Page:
'Too Hot to Handel': A Modern 'Messiah' While talking to friends, Marin Alsop realized that Handel's "Messiah" was in dire need of an update. She had already entertained the idea that "Messiah" would lend itself to a 20th-century remake, and once she got inspired about the idea, everything else began to fall into place.
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Handel's "Messiah" was part of the holiday season before Kris Kringle ever was. The oratorio uses Biblical passages to tell the story of Christ's birth, death and resurrection. Conductor Marin Alsop thought that this imposing composition could withstand some modern experimentation. So in 1992, she commissioned composers Bob Christianson and Gary Anderson to arrange a gospel and jazz version of the "Messiah." Here's a recording of the result, called "Two Hot to Handel." Get it? With Maestro Alsop conducting the Colorado Symphony Orchestra Chorus and the New Hope Baptist Church's Majestic Praise Choir.


SIMON: Maestro Marin Alsop, who takes over as the director of the Baltimore Symphony Orchestra next year, joins us. Thanks very much for being back with us.

MARIN ALSOP: Great to be here.

SIMON: And what inspired you to commission this version?

ALSOP: I've always loved the "Messiah," but friends of mine who are non-musicians, they would always say, you know, I really like the part where we stand up, but it takes a really long time to get to that part.


ALSOP: And I realized that, oh, it needed updating in a way, and maybe a sort of hip-ifying.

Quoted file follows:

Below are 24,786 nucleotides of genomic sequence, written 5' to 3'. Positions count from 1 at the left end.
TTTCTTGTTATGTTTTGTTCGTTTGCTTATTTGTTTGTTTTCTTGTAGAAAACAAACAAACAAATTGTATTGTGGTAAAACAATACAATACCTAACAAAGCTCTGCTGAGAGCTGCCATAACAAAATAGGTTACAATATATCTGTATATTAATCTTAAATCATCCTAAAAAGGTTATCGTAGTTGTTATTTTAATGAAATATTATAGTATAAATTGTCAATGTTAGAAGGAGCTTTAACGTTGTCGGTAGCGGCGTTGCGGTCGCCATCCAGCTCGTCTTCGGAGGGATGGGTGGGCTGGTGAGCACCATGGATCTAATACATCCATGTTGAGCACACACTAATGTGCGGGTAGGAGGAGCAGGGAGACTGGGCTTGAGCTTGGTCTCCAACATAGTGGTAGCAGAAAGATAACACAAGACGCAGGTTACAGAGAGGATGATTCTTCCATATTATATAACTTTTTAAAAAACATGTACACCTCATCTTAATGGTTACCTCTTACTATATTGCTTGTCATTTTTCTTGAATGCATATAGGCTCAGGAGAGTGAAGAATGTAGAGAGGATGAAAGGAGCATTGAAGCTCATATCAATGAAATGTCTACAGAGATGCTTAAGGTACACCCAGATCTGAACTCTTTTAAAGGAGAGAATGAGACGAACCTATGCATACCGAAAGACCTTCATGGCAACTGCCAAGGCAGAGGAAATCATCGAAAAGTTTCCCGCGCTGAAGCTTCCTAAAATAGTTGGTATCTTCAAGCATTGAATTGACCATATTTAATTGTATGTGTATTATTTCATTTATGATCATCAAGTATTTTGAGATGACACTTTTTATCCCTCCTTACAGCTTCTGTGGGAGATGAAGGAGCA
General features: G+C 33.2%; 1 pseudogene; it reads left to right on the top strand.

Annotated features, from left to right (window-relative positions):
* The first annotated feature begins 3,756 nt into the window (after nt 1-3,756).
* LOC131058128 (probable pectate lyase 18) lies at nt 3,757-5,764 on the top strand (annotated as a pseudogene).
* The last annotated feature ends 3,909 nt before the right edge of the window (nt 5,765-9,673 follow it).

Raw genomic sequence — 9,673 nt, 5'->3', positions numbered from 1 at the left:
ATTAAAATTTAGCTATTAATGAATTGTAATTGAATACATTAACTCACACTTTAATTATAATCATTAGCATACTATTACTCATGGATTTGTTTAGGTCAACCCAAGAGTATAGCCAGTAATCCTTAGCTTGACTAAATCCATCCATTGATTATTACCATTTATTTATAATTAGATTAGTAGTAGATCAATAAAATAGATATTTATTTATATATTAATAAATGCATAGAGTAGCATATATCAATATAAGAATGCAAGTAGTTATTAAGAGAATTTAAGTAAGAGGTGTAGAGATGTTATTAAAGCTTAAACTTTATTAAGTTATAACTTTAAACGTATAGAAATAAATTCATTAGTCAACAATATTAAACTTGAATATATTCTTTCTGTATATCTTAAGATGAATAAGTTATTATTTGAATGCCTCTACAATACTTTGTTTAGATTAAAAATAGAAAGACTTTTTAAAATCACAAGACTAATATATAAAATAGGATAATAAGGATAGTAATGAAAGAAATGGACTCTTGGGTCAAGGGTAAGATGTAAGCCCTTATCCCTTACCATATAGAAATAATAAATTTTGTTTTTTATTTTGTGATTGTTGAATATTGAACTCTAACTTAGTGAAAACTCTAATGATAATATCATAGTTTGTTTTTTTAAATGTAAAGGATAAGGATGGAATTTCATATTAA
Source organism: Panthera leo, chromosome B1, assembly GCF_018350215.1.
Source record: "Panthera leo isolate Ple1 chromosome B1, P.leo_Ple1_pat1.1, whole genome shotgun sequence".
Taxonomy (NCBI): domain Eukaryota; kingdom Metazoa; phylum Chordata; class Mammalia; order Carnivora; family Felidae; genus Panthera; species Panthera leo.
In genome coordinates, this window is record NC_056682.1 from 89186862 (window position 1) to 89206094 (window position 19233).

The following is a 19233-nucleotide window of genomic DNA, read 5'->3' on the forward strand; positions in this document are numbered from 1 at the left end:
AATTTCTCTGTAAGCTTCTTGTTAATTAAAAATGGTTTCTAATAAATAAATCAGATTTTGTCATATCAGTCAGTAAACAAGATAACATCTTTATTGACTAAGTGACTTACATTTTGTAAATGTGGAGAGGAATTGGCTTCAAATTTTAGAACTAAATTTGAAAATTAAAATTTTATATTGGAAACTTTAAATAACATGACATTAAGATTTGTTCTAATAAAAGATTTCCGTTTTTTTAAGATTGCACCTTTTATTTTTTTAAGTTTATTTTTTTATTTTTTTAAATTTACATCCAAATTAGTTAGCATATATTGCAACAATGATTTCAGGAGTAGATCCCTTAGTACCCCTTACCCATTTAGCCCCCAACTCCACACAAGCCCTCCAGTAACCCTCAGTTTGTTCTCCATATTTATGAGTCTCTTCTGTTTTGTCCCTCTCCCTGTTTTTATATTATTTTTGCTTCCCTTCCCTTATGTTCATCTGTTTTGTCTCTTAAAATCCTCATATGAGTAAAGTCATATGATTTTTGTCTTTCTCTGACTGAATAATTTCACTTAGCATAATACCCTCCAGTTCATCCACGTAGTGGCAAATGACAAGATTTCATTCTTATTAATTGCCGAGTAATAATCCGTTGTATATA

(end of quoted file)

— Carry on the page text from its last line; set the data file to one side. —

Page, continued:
ALSOP: Of course there's a tradition of that already, because Mozart re-worked the "Messiah" and added some instruments that weren't available to Handel. And I think that was part of its evolution, this idea of updating it for the time you live in. I mean, I'm not sure Handel envisioned what I had in mind, but the piece really lends itself to it so easily. So it was just a natural.

SIMON: Is it - I hope I'm not stretching for an analogy here, but is it rather like a Gothic cathedral? A Gothic cathedral is never quite done, because the design is you're always supposed to add, you know, be able to add something, depending on what transpires in life. And the "Messiah" maybe is a bit of music that is never quite done in that it is supposed to be opened to modern expression.

ALSOP: I think that's a great analogy. But perhaps my vision would be similar to adding neon signs in the Gothic cathedral. Do you know what I mean?

SIMON: Yeah.

ALSOP: I mean, if one is a purist, I don't recommend this as an alternative to the original "Messiah." But the DNA of it is really Handel. And essentially, his "Messiah," the melodies, the harmonies, the structure, the lyrics are all the same, but the treatment is completely different.

SIMON: You have a favorite part you want to draw our attention to?


ALSOP: Handel, I apologize. But "All, We Like Sheep" is one of my favorite tunes, which we decided lent itself to kind of a shuffle.


SIMON: See, the idea of the music is to put in touch with the spiritual side of the season.

ALSOP: You know, I think it does that in a way that's very effective and very of our time. And that's what I love about the experience of "Too Hot to Handel" live. The audience is so engaged in what's happening, and they feel entitled and welcome to express themselves as part of the performance.

SIMON: Can you tell us a bit about Bob Christianson and Gary Anderson?

ALSOP: And then when I had this idea about the "Messiah," of updating it and trying to give it a new feel, I got both of them together. And the three of us were in a room. I mean, they've always thought I'm nuts, but they really were, you know, she's gone off the deep end now. And went through the whole piece and, you know, went through each number. And you know, well, what does this feel like? Could this be a jazz waltz, or maybe this - I mean, it was really fun to go through and try to envision what kind of treatment they'd lend themselves. And then the guys just split up the tunes, depending on what style we arrived at.